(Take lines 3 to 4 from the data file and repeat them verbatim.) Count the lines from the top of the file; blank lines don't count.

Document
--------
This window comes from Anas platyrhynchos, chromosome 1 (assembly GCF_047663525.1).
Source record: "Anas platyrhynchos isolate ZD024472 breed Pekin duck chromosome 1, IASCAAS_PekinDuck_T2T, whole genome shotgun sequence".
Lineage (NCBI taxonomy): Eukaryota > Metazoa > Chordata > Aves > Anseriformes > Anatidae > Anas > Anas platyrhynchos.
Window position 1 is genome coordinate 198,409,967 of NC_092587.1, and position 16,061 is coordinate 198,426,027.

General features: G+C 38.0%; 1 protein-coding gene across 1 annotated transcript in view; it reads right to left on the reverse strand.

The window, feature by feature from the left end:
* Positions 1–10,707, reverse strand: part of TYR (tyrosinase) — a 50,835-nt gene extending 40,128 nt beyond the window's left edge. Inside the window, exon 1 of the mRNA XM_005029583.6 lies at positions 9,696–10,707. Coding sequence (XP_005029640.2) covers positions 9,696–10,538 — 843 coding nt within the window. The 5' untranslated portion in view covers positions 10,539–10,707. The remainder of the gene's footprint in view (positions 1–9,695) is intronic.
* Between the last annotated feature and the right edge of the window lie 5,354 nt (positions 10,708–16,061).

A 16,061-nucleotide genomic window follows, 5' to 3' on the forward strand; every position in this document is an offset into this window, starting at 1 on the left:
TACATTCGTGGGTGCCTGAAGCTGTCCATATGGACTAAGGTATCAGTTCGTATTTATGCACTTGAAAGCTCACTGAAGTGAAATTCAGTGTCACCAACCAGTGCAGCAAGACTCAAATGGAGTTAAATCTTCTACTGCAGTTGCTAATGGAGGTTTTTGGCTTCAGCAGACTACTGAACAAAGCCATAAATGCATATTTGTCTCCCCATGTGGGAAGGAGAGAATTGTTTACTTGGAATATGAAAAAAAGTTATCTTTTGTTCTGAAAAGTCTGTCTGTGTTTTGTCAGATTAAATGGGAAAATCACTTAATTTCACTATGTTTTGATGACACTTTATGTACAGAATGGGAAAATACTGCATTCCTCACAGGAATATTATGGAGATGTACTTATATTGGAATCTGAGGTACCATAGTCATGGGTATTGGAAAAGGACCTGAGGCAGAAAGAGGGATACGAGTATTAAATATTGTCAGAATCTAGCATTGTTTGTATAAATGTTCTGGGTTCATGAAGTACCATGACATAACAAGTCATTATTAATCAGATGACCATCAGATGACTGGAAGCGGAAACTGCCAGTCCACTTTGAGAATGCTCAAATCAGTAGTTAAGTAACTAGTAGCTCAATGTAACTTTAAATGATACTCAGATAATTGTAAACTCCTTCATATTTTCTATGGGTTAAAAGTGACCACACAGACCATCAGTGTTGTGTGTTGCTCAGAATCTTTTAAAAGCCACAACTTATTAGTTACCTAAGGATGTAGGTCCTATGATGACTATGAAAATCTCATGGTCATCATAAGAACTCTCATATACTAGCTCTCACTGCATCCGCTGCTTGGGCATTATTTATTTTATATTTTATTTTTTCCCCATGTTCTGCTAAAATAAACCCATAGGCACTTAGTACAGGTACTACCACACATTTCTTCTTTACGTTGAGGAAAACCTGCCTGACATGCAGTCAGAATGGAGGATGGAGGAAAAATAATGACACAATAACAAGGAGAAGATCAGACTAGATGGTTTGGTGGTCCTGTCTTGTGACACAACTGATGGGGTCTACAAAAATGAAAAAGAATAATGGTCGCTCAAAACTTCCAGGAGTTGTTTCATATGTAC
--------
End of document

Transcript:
Lineage (NCBI taxonomy): Eukaryota > Metazoa > Chordata > Aves > Anseriformes > Anatidae > Anas > Anas platyrhynchos.
Window position 1 is genome coordinate 198,409,967 of NC_092587.1, and position 16,061 is coordinate 198,426,027.